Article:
Financial materiality of biodiversity loss and land degradation

17 February 2021

May 2020 – The University of Cambridge Institute for Sustainability Leadership (CISL) has published a new briefing document mapping the existing methods and tools that can be used to derive the materiality of biodiversity loss and land degradation.

Mutual microinsurance and the Sustainable Development Goals: An impact assessment following Typhoon Haiyan

6 June 2019

June 2019 – This report explores the potential for a community-owned model of insurance (mutual microinsurance) to deliver economic and social benefits aligned with the United Nations Sustainable Development Goals (SDGs).

Centre for Sustainable Finance chairs discussion on the challenges facing hydropower in Africa

28 May 2019

28 May 2019 – Last month, the Centre for Sustainable Finance chaired a panel discussion on attracting private finance into sustainable infrastructure, with the focus on hydropower, at the “Africa 2019” Water Storage and Hydropower Development for Africa conference in Windhoek, Namibia.

Finance’s shifting focus from risks to solutions

26 February 2019

26 February 2019 – Kajetan Czyz, Programme Director, Sustainable Finance, reflects on four decades of progress in the field of sustainable finance, which is entering a new phase of maturity. He describes CISL’s recent work in developing practical solutions for investors, banks and insurance companies to proactively encourage, create and exploit the opportunities inherent in the shift towards a sustainable economy.

Investors and lenders need better tools to manage climate risk to homes, mortgages and assets, finds new research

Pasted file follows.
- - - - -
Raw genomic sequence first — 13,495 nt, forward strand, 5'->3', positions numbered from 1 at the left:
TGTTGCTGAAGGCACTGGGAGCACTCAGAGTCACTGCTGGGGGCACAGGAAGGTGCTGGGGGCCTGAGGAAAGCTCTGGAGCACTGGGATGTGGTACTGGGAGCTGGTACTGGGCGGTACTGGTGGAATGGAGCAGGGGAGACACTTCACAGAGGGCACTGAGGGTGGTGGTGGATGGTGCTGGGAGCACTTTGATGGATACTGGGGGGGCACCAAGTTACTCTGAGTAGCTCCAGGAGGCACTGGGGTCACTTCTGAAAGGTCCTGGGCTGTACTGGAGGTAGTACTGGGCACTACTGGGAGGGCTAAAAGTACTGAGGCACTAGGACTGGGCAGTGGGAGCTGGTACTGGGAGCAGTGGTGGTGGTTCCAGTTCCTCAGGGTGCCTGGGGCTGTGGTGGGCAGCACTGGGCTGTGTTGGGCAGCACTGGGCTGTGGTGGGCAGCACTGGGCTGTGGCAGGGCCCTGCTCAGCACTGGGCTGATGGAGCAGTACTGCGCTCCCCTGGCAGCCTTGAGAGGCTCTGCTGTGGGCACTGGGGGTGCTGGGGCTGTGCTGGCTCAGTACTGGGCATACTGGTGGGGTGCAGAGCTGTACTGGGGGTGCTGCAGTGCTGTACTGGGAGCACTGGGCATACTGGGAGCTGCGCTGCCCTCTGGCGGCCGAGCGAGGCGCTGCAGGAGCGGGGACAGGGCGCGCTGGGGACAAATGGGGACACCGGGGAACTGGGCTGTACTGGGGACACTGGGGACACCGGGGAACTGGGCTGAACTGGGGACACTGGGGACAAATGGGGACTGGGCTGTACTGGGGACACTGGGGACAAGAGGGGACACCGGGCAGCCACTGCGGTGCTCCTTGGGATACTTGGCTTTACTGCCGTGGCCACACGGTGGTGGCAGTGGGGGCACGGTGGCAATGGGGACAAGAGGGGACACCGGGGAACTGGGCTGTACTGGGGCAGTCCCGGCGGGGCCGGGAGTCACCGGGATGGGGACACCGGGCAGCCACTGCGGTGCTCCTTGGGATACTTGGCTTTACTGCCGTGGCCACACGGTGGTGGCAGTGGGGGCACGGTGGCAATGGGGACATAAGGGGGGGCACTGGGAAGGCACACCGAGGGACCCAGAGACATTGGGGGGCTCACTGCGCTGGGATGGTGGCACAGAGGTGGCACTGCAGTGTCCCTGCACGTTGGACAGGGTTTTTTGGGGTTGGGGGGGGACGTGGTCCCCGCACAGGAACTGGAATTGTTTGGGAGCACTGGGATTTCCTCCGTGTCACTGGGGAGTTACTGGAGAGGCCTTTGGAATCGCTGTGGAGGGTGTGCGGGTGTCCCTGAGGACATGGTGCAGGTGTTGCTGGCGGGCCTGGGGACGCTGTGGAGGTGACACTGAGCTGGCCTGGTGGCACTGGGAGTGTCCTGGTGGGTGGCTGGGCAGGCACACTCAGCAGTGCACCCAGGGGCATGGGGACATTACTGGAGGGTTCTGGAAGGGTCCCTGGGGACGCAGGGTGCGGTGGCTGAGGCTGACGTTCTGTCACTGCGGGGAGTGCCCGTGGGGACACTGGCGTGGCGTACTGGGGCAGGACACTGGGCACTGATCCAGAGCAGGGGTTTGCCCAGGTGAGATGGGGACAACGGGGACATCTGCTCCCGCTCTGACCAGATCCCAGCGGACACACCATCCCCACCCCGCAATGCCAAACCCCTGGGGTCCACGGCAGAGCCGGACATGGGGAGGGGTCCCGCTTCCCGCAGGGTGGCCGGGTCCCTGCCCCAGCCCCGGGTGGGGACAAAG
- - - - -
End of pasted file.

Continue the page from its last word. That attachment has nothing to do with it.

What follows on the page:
18 February 2019

22 February 2019 – New open-source models from ClimateWise, a global insurance network, offer step-by-step guides to help the financial industry prepare for risks posed by climate change.

Transition risk framework: Managing the impacts of the low carbon transition on infrastructure investments

18 February 2019

22 February 2019 – The ClimateWise Transition Risk Framework provides an open-source, step-by-step methodology on how to manage the risks and capture emerging opportunities from the low carbon transition.

Physical risk framework: Understanding the impact of climate change on real estate lending and investment portfolios

18 February 2019

22 February 2019 – The ClimateWise Physical Risk Framework demonstrates how the expertise and tools of the insurance industry can support other parts of the financial system to understand their physical risk exposure.

Risk and resilience

19 December 2018

The ILG has studied the economic and financial impacts of climate and nature related risks in order to identify opportunities for reducing investment risks through portfolio construction and diversification across different asset classes, regions and portfolios. Key outputs Nature-related financial...

How can financiers be encouraged to invest in hydropower for the future?

17 December 2018

17 December 2018 – Following a recent roundtable discussion hosted by the University of Cambridge Institute for Sustainability Leadership (CISL) and the FutureDAMS consortium, Dr Judith Plummer Braeckman, CISL Senior Research Associate, discusses the risky reputation of hydropower projects and the potential solutions that could help to drive investment in this sector.


Severe flooding in a residential area of Baton Rouge, LA; credit: U.S. Department of AgricultureCreative Commons Attribution-2.0 Generic

Rewiring the Economy

This work relates directly to Rewiring the Economy, CISL's ten-year plan to lay the foundations for a sustainable economy.

Task 4: Ensure capital acts for the long term

Task 5: Price capital according to the true costs of business activities